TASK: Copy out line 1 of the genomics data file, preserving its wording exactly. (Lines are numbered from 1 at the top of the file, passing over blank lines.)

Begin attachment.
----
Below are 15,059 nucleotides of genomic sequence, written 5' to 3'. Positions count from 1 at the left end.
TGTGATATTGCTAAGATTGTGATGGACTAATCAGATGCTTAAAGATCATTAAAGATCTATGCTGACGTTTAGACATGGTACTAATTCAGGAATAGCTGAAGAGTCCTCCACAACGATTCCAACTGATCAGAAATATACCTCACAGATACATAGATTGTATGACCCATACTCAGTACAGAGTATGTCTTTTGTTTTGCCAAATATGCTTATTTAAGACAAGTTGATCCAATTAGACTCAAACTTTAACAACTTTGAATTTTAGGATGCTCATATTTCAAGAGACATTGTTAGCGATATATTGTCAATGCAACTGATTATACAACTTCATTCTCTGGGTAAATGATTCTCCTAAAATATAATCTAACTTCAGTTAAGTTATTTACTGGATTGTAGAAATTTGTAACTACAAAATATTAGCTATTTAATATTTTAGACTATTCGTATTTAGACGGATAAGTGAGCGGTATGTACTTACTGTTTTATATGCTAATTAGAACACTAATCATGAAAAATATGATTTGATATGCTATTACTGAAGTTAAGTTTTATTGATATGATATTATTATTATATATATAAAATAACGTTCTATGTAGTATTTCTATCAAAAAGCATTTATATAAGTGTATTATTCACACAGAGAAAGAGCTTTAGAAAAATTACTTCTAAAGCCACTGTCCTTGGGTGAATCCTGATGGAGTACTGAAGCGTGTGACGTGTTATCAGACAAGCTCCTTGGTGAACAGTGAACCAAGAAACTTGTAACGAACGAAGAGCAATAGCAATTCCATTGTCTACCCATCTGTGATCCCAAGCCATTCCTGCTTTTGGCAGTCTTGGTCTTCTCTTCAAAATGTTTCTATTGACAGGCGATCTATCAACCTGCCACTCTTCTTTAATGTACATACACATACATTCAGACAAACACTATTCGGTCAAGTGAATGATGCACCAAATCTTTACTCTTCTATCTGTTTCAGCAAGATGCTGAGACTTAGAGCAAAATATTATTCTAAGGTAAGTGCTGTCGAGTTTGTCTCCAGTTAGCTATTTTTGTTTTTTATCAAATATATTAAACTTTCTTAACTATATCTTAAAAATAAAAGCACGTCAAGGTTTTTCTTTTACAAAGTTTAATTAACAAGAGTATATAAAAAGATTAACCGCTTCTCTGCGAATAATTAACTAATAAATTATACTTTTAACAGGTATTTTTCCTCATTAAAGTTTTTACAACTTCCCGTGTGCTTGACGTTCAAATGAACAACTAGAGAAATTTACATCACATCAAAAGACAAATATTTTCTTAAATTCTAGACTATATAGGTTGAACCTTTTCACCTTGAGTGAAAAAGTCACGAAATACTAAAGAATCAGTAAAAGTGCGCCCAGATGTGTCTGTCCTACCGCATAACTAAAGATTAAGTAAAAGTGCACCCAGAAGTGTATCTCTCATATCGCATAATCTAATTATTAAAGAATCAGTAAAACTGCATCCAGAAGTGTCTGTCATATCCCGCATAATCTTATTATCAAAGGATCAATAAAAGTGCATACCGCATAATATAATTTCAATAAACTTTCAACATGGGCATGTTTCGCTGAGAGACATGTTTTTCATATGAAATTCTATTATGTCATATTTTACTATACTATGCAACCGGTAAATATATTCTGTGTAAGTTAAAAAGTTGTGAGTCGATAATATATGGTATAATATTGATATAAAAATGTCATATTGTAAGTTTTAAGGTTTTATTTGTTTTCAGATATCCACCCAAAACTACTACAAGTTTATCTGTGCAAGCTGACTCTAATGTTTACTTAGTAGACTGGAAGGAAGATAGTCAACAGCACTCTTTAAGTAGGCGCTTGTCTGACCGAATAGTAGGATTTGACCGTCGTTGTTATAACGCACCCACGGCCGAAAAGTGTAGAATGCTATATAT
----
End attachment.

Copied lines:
Below are 15,059 nucleotides of genomic sequence, written 5' to 3'. Positions count from 1 at the left end.